As we like to do things in our gayborhood they coincide with my recommendations of where to stay and visit. It will also be covered below in where to brunch and favorite restaurant. However the WV has a lot to offer it’s part of Greenwich Village, where you can find the old classics, Stonewall, The Monster, Julius’s, The Cubby Hole, among others, I’d say these are all a bit divey but worth a pass by or hang for a while if you are feeling it.
Speaking of classics The Odeon is a true New York institution, opened in 1980 by renowned restauranteur Keith McNally (Balthazaar, Minneta Tavern, Morandi and his latest Augustine located in The Beekman Hotel, I’d say worth checking out The Beekman’s stunning, nine-story Victorian era atrium, they serve handcrafted cocktails and an all day menu) I also recommend anyone of the aforementioned downtown restaurants. But back to the Odeon, my favorite time to go, is actually any time, but particularly after a party or event late evening, It’s been around so long I often forget about it, but after a “where can we go to eat?” the Odeon comes to mind. Walking in is like running into a long time friend that you see intermittently but you pick up right where you left off. Fun fact Molly Shannon walked by my table one late night and grabbed a handful of french fries off my plate. You can expect to see the occasional celebrity. This also makes my where to brunch list .
Other food recommendations, all Italian, are Pizza Brunetti on Hudson Street, 2 blocks from our apartment, Malaparte on Washington Street 5 blocks west of us, and for a special night out Lartusi on 10th street about 10 blocks away.
Our gayborhood is very much a neighborhood, with cobblestone streets lined by historic brownstones. There are walking tours of the village but I don’t recommend them as they annoy me for loitering on the sidewalk, but I do suggest taking a stroll in the neighborhood . On second thought I’ve learned a few things getting stuck behind the tour… so if you like that kind of thing do it, and I’ll make sure to be extra friendly when I pass one.
4.) Where do gentlemen go for brunch?
Tartine is a west village fixture, located on 11th street and W 4th its a small corner restaurant, it’s a tight fit on the inside and during the nicer weather they have two-tops along the side walk, (that’s not a sexual reference). They have brunch down to a science, this is one of the most consistent restaurants I know. As common a brunch item as eggs benedict is, I find it hard to find a great one (I’ve been known to order it asking to make sure they toast the muffin), This is not the case at Tartine, I go for the eggs benedict or the apple pancake, if you want both sweet and savory I say share the apple pancake and get an eggs benedict or eggs sardou, that’s how Sergio and I do it.
They are so good at their brunch we have it delivered and it’s just as good in bed.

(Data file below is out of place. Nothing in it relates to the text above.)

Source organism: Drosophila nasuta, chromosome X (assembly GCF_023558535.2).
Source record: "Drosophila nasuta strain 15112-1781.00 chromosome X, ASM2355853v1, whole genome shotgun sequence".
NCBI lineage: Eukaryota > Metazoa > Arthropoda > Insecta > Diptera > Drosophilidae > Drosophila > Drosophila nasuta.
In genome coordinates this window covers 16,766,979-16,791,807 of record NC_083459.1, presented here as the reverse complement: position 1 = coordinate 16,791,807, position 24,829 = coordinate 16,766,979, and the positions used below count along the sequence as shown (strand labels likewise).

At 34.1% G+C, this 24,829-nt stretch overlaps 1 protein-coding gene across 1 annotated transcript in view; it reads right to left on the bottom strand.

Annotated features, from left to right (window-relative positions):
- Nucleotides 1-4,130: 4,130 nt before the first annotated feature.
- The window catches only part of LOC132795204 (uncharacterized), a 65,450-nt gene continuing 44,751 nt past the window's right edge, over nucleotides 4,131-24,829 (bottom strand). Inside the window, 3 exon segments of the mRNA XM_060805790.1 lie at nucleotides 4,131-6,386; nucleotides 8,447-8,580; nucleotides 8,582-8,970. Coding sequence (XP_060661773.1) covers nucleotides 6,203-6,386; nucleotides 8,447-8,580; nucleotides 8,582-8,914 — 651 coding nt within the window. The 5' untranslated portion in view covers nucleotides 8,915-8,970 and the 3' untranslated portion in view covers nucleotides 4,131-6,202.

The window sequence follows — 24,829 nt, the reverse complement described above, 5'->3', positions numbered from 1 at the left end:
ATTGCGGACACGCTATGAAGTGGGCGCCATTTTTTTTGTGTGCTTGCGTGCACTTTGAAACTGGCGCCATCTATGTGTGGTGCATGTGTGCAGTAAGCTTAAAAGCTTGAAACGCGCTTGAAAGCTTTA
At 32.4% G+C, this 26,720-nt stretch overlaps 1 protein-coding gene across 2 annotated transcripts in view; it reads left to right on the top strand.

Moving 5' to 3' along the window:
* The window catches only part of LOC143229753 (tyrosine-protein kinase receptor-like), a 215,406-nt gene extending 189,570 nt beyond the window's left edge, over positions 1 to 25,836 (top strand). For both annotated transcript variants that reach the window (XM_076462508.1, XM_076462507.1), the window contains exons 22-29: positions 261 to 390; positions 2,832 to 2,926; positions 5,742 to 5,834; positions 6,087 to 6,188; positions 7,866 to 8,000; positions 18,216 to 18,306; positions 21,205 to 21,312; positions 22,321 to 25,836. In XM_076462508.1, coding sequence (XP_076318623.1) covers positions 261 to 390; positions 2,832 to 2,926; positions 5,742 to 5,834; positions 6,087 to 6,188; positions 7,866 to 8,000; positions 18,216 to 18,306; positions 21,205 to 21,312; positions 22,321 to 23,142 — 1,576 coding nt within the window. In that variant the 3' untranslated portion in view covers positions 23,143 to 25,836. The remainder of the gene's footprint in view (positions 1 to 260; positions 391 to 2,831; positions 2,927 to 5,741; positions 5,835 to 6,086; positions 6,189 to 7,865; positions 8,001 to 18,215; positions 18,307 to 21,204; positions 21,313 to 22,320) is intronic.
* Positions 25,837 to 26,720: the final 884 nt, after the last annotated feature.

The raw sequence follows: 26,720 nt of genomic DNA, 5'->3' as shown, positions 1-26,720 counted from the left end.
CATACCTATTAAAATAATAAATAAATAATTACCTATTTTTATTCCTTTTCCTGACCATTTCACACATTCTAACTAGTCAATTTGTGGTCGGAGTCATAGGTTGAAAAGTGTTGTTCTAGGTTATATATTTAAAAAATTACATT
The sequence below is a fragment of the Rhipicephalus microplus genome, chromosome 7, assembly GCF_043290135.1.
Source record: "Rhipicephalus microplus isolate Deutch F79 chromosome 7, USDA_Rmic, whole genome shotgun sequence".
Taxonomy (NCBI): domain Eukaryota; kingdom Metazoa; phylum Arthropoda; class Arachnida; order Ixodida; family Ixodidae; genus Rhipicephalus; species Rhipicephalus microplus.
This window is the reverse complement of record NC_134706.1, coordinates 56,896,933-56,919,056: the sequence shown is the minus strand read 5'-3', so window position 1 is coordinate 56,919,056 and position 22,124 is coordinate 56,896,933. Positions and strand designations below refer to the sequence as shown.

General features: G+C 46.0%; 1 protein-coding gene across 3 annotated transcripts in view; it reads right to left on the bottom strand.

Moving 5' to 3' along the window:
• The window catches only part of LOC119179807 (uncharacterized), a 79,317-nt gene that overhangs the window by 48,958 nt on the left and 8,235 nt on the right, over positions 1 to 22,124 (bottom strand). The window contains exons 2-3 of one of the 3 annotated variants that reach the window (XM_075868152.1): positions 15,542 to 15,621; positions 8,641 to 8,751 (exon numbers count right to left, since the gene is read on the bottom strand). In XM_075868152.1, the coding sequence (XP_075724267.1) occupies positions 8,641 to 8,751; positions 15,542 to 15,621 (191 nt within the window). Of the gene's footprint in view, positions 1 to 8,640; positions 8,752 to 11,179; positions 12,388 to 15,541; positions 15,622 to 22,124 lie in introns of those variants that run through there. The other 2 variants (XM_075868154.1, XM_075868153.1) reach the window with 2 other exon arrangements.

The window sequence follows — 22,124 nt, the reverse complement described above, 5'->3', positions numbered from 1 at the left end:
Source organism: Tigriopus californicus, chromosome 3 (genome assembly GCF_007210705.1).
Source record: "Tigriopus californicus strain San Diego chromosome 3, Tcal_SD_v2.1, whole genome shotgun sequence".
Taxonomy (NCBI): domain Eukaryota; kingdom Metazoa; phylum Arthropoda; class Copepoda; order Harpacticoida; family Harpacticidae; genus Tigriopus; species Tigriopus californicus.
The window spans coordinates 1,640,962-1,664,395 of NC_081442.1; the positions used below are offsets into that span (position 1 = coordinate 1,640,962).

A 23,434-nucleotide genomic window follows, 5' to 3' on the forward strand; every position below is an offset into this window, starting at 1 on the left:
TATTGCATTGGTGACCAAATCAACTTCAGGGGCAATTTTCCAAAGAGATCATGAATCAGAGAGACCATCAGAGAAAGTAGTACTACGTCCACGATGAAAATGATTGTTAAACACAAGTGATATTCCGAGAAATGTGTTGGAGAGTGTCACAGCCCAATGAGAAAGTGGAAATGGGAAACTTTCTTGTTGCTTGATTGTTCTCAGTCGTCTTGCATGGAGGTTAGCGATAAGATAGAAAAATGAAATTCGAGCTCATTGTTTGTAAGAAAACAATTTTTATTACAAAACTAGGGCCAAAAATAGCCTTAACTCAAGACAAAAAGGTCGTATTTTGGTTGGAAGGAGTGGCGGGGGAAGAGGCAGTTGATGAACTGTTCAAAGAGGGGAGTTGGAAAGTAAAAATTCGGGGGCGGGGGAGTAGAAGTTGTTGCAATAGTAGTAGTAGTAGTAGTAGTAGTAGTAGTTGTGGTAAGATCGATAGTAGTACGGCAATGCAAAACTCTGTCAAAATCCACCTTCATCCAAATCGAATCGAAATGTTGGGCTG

5.) What’s a hidden gem?
Elephant Castle, very local, great menu and affordable. We recently brought a friend who used to work across the street from it, for years. He said “I never knew this was here, It’s so good!”
6.) What’s your favorite restaurant in the city?
Bar Pitti is one of my favorite restaurants in the city, in order for me to frequent a restaurant, consistency is key, one bad meal and chances are you won’t see me there again. Well, the owner at Bar Pitti will be seeing me for years to come. (Reminds me of the line in Bridesmaids “Oh Helen knows the owner”)
Our perfect day in NY is just completely feeling relaxed, it starts slowly as we enjoy the comfort of our bed, it’s so comfortable in the morning when we are cuddling, (especially in the cool weather, in the winter we often make a fire). We then make croissants that we get from Williams Sonoma, it’s a bit of a ritual as we need to take them out the night before, the planning is comparable to making a brunch reservation.
Then we’d start a movie, personally I like to have the movie cued up before we get back under the covers with croissants on our lap, then I yell “HIT IT PAPOY”. Papoy is a nickname we have for each other with a few variations that will remain private.
Then if we are up for it go to the gym, probably together. We go to different gyms but on the “perfect” day we don’t separate and go together. Afterwards brunch, with a friend or two. If it’s nice out, walk around a bit, perhaps a late afternoon movie, in theater or at home, either way there will be popcorn. During all this we talk about what’s for dinner, which comes next on the agenda. Wether it’s jus us or with friends, t’s family night and it regenerates us for the day’s to come in this hectic, chaotic and incredibly wonderful city we love and call home.
Paul Margolin is president of Marc Bouwer Inc. and social media influencer.